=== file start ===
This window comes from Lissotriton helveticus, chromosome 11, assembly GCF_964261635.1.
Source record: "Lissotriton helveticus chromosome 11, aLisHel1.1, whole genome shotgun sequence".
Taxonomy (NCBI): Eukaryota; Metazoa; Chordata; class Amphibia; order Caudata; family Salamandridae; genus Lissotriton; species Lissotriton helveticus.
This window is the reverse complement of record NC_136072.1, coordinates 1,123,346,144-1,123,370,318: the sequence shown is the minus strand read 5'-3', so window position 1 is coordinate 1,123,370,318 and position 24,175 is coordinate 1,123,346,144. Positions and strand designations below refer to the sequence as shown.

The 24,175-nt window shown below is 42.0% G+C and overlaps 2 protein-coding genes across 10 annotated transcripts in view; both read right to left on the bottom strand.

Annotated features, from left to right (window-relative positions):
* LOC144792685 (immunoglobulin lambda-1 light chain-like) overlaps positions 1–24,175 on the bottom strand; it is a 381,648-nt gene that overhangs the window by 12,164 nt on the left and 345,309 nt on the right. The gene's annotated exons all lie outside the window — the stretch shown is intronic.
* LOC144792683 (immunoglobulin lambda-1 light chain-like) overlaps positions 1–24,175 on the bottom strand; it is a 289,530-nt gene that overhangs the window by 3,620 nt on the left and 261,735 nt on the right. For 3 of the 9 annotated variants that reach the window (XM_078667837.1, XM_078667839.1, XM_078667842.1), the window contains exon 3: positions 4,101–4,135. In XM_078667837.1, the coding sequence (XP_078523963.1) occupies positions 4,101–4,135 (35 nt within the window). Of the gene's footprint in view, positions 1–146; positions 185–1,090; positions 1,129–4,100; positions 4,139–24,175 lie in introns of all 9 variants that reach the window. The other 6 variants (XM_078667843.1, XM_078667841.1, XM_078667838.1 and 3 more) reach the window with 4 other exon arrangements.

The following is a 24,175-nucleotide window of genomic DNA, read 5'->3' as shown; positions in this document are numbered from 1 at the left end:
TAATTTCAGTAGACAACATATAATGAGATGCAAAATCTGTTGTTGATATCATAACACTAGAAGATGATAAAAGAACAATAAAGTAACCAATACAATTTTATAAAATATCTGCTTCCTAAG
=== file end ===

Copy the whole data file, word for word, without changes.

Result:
This window comes from Lissotriton helveticus, chromosome 11, assembly GCF_964261635.1.
Source record: "Lissotriton helveticus chromosome 11, aLisHel1.1, whole genome shotgun sequence".
Taxonomy (NCBI): Eukaryota; Metazoa; Chordata; class Amphibia; order Caudata; family Salamandridae; genus Lissotriton; species Lissotriton helveticus.
This window is the reverse complement of record NC_136072.1, coordinates 1,123,346,144-1,123,370,318: the sequence shown is the minus strand read 5'-3', so window position 1 is coordinate 1,123,370,318 and position 24,175 is coordinate 1,123,346,144. Positions and strand designations below refer to the sequence as shown.

The 24,175-nt window shown below is 42.0% G+C and overlaps 2 protein-coding genes across 10 annotated transcripts in view; both read right to left on the bottom strand.

Annotated features, from left to right (window-relative positions):
* LOC144792685 (immunoglobulin lambda-1 light chain-like) overlaps positions 1–24,175 on the bottom strand; it is a 381,648-nt gene that overhangs the window by 12,164 nt on the left and 345,309 nt on the right. The gene's annotated exons all lie outside the window — the stretch shown is intronic.
* LOC144792683 (immunoglobulin lambda-1 light chain-like) overlaps positions 1–24,175 on the bottom strand; it is a 289,530-nt gene that overhangs the window by 3,620 nt on the left and 261,735 nt on the right. For 3 of the 9 annotated variants that reach the window (XM_078667837.1, XM_078667839.1, XM_078667842.1), the window contains exon 3: positions 4,101–4,135. In XM_078667837.1, the coding sequence (XP_078523963.1) occupies positions 4,101–4,135 (35 nt within the window). Of the gene's footprint in view, positions 1–146; positions 185–1,090; positions 1,129–4,100; positions 4,139–24,175 lie in introns of all 9 variants that reach the window. The other 6 variants (XM_078667843.1, XM_078667841.1, XM_078667838.1 and 3 more) reach the window with 4 other exon arrangements.

The following is a 24,175-nucleotide window of genomic DNA, read 5'->3' as shown; positions in this document are numbered from 1 at the left end:
TAATTTCAGTAGACAACATATAATGAGATGCAAAATCTGTTGTTGATATCATAACACTAGAAGATGATAAAAGAACAATAAAGTAACCAATACAATTTTATAAAATATCTGCTTCCTAAG